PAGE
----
During a September 20 Cabinet meeting chaired by Prime Minister Hun Manet, the government resolved to develop a national strategy for informal economic development.

The strategy aims to bolster protection, enhance productivity and fortify the resilience of the informal economy.

It is believed that this approach will prove beneficial by supporting small entrepreneurs, without leaving any citizen behind.

This decision followed a review and discussion of the draft National Strategy for Informal Economic Development 2023-28, as outlined in a press release from the Council of Ministers.

“The strategy’s aims include strengthening protection, increasing productivity and enhancing the resilience of the informal economy. It also seeks to promote and expedite participation in the informal economy to drive business growth, trade, investment and commerce in Cambodia,” said the release.

“The government has decided to launch the strategy in response to the challenges and realities faced by individuals engaged in the informal economy. Additionally, it aims to prioritise the well-being of people and provide support to the business community operating within the informal economy, particularly in the aftermath of the Covid-19 crisis and other global challenges,” it added.

The government believes that that the national strategy will prove effective in addressing the intricacies of the informal economy.

It sees it as a catalyst for collaboration among the government, private sector and national and international organisations with a focus on sustainable development, inclusivity, and resilience, aligning with the ethos of ‘Leaving no Cambodian behind’.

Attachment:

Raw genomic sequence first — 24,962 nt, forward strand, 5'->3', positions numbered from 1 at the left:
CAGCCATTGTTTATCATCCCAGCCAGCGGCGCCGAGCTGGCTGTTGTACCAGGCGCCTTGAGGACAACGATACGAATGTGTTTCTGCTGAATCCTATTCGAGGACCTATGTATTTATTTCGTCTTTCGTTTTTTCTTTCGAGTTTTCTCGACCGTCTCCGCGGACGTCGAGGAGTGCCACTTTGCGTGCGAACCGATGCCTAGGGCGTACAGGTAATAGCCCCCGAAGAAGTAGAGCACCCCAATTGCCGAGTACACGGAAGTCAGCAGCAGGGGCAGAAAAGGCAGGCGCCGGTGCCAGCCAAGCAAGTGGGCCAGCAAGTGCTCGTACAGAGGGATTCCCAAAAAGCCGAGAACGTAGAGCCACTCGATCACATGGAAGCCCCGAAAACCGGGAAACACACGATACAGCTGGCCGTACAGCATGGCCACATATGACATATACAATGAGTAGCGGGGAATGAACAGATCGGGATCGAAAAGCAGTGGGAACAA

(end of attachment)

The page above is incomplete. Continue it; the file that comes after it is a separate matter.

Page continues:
The government underscores that this strategy has clear priorities, encompassing five key strategies.

First, it will establish and refine mechanisms to facilitate system access. Second, it will reduce compliance burdens. Third, it will provide protection to those integrated into the system. Fourth, it will contribute to capacity building. Finally, it will expand outreach programmes and increase awareness of the support that is available.

Hong Vanak, an economist at the Royal Academy of Cambodia’s Institute of International Relations, supported the strategy.

While precise figures remain unavailable, he substantiates his endorsement through empirical observations, suggesting that the strategy would protect the livelihoods of informal entrepreneurs and their contribution to the broader national economic landscape.

“As the informal economy expands, it has the potential to transition into a formal economy. Consequently, the state stands to gain tax revenue from these businesses, aligning with the government’s objectives,” he said.

He added that the government’s next course of action should entail the formulation of a plan to prioritise the occupations within the informal economy.

He believed that the strategy should encompass initiatives to motivate small businesses, including the allocation of technical assistance funds, judicious pricing strategies, optimal selection of sales and trading locations, and the provision of exceptional service.

He added that an efficient management system should be implemented to monitor and ensure the smooth functioning of these businesses.

It should be noted that on September 13, the government issued a resolution suspending certain administrative services provided by municipal, district, and commune administrations.

These services were related to the fulfilment of procedures outlined in a 2016 prakas.

This suspension was introduced for the benefit of small business owners operating within the informal economy.

The decision followed concerns voiced by citizens engaged in small businesses, who feared registration requirements and associated tax and financial burdens, given the challenging economic climate.